November 21, 2017
Bennet, Gardner Announce $2 Million Grant to CU Boulder to Help Reduce Energy Usage in Colorado Homes
COLORADO - Colorado U.S. Senators Michael Bennet (D) and Cory Gardner (R) today announced that a $2 million grant has been awarded to the University of Colorado Boulder from the Advanced Research Projects Agency-Energy (ARPA-E) for a Saving Energy Nationwide in Structures with Occupancy Recognition (SENSOR) project.
"We applaud the University of Colorado Boulder team and their partners for receiving this grant and look forward to seeing how their project helps develop technologies to reduce energy usage in Colorado's homes," Bennet said. "It is important that we continue to provide our communities with more opportunities for sustainable and responsible energy usage and development."
"I have long been a strong supporter of ARPA-E's research and I'm thrilled CU Boulder is receiving this grant," Gardner said. "Increasing energy efficiency in our homes and businesses will help Coloradans save money on their energy bills and I'm looking forward to seeing what cutting edge technology CU develops as part of this project."
The SENSOR program has awarded $2 million to a team at the University of Colorado Boulder to develop a project titled: Battery-Free RFID Sensor Network with Spatiotemporal Pattern Network Based Data Fusion System for Human Presence Sensing. The goal of the project is to develop an occupancy detection system that relies on cameras to detect human presence and monitor patterns of activity in electricity use throughout homes. The sensor system will be powered wirelessly, reducing overall costs.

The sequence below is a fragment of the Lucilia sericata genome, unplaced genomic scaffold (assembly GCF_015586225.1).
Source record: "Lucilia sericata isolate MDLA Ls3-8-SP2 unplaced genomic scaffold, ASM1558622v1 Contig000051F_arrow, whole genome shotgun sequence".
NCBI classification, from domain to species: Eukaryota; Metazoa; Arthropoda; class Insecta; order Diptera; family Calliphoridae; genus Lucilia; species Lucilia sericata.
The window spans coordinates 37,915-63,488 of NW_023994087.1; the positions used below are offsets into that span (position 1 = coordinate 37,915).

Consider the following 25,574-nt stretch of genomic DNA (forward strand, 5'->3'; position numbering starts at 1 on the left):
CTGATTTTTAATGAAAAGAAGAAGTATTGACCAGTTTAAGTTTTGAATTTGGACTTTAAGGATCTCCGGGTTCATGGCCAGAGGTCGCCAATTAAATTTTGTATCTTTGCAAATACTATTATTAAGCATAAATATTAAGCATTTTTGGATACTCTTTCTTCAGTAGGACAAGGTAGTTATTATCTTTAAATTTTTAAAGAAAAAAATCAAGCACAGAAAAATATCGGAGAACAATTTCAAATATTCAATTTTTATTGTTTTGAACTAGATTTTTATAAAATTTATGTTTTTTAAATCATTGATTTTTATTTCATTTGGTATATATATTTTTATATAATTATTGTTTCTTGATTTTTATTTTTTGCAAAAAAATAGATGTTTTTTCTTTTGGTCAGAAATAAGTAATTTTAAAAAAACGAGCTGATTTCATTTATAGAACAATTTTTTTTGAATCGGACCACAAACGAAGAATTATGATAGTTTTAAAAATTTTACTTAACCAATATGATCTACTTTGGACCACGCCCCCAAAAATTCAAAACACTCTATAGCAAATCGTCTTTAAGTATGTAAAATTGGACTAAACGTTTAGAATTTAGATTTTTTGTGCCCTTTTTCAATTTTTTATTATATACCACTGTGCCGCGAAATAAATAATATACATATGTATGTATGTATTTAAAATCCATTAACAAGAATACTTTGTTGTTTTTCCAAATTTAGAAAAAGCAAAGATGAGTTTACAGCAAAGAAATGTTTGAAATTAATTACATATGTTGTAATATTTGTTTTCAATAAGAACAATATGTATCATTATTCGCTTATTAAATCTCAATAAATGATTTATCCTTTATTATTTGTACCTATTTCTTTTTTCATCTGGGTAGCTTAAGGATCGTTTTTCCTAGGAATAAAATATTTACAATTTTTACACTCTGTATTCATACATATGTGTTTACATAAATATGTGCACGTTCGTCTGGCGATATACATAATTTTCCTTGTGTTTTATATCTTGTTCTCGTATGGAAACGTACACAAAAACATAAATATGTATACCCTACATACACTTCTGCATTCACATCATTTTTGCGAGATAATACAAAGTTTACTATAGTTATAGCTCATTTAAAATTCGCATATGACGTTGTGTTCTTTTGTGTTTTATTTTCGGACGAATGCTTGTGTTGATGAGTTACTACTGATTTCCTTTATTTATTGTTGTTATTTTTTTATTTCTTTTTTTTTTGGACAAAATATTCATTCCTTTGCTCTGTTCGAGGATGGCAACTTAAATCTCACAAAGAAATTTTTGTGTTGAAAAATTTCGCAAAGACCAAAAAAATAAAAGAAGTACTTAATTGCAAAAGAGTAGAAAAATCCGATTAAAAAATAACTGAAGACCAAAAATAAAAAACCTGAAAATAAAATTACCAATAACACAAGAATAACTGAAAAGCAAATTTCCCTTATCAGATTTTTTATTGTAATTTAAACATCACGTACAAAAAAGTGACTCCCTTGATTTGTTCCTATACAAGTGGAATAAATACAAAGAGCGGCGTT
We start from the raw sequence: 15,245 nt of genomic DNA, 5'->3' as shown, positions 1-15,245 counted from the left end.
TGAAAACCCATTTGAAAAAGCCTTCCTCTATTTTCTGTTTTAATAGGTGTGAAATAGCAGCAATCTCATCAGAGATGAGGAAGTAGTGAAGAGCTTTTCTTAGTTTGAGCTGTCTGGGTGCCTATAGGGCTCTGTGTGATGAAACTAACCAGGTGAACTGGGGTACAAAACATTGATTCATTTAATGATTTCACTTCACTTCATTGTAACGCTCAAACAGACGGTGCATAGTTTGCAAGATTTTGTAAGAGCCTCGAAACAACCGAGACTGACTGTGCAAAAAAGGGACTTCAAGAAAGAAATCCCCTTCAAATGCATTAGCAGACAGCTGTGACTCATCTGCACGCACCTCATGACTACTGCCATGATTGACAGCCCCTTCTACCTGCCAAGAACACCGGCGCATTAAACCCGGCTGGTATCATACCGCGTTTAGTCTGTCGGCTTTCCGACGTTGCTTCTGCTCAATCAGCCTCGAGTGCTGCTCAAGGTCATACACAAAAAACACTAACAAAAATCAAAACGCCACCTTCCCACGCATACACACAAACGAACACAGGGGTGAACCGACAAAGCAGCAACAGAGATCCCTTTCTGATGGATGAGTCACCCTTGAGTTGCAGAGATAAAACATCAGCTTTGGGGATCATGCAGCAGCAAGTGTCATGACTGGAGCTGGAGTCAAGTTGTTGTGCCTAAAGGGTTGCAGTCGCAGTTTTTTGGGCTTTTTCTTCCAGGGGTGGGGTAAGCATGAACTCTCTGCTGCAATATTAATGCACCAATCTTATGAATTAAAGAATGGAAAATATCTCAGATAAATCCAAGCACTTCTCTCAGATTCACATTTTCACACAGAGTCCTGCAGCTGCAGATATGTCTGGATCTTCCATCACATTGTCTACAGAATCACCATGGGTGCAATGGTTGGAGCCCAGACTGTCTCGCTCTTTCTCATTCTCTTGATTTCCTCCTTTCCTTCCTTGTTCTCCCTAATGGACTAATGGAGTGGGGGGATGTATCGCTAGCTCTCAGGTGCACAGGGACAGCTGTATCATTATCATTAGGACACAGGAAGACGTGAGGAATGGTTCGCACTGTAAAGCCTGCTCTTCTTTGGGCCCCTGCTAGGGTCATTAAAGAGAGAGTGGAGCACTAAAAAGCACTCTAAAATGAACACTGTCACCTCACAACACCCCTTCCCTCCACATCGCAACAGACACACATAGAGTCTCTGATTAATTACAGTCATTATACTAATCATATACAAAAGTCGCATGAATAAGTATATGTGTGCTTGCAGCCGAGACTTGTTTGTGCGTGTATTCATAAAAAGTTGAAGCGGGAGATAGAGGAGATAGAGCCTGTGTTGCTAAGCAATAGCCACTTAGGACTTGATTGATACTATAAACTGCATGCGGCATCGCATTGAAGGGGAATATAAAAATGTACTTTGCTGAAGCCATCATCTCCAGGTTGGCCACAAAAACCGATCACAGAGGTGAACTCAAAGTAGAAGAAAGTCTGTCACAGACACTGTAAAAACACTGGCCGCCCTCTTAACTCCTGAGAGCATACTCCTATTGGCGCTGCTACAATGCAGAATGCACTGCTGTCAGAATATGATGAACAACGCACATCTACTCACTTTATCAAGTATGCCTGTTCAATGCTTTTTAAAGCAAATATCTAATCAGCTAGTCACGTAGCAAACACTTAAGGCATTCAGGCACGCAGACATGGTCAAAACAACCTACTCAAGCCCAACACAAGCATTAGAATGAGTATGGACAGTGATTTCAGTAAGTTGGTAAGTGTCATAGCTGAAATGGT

ARPA-E's SENSOR program grants support the creation of innovative sensing technologies in order to optimize heating, ventilation, and air conditioning (HVAC) systems in commercial and residential buildings. The various project teams will develop user-transparent sensing technologies with the goal of achieving a 30 percent overall reduction in HVAC energy consumption.
"One of our priorities at CU Engineering is to increase our collaboration with the Federal government in areas where we can provide significant societal impact," said Bobby Braun, Dean of CU Engineering and Applied Science."It's great to see Dr. Henze's work being recognized for the technological advancements and energy savings it promises."
"I couldn't be more excited to lead the team made up of University of Colorado Boulder researchers and our colleagues at the University of Washington, Iowa State University and the National Renewable Energy Laboratory right here in Boulder," said Dr. Gregor P. Henze, Professor and Charles Victor Schelke Chair at CU's Department of Civil, Environmental and Architectural Engineering.